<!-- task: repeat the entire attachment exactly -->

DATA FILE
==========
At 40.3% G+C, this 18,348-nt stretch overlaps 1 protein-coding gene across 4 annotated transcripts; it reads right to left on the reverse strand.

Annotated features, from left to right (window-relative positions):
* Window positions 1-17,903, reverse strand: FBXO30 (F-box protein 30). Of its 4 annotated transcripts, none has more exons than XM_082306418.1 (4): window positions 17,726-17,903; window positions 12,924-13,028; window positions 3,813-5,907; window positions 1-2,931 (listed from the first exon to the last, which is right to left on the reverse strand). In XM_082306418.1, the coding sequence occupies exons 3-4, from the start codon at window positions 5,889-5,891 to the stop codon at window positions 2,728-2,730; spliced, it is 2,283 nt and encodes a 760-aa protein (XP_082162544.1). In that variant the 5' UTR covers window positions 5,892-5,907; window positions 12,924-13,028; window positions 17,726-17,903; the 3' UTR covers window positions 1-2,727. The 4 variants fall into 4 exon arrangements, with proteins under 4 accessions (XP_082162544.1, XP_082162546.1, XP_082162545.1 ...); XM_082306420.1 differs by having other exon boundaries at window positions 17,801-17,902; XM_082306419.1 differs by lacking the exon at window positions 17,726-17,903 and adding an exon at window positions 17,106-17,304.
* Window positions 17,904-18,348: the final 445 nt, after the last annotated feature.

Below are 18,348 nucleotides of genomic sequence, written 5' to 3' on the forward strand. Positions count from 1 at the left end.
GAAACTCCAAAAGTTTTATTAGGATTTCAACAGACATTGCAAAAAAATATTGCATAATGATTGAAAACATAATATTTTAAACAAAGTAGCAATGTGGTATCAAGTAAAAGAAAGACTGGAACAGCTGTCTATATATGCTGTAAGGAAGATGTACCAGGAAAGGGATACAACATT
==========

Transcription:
At 40.3% G+C, this 18,348-nt stretch overlaps 1 protein-coding gene across 4 annotated transcripts; it reads right to left on the reverse strand.

Annotated features, from left to right (window-relative positions):
* Window positions 1-17,903, reverse strand: FBXO30 (F-box protein 30). Of its 4 annotated transcripts, none has more exons than XM_082306418.1 (4): window positions 17,726-17,903; window positions 12,924-13,028; window positions 3,813-5,907; window positions 1-2,931 (listed from the first exon to the last, which is right to left on the reverse strand). In XM_082306418.1, the coding sequence occupies exons 3-4, from the start codon at window positions 5,889-5,891 to the stop codon at window positions 2,728-2,730; spliced, it is 2,283 nt and encodes a 760-aa protein (XP_082162544.1). In that variant the 5' UTR covers window positions 5,892-5,907; window positions 12,924-13,028; window positions 17,726-17,903; the 3' UTR covers window positions 1-2,727. The 4 variants fall into 4 exon arrangements, with proteins under 4 accessions (XP_082162544.1, XP_082162546.1, XP_082162545.1 ...); XM_082306420.1 differs by having other exon boundaries at window positions 17,801-17,902; XM_082306419.1 differs by lacking the exon at window positions 17,726-17,903 and adding an exon at window positions 17,106-17,304.
* Window positions 17,904-18,348: the final 445 nt, after the last annotated feature.

Below are 18,348 nucleotides of genomic sequence, written 5' to 3' on the forward strand. Positions count from 1 at the left end.
GAAACTCCAAAAGTTTTATTAGGATTTCAACAGACATTGCAAAAAAATATTGCATAATGATTGAAAACATAATATTTTAAACAAAGTAGCAATGTGGTATCAAGTAAAAGAAAGACTGGAACAGCTGTCTATATATGCTGTAAGGAAGATGTACCAGGAAAGGGATACAACATT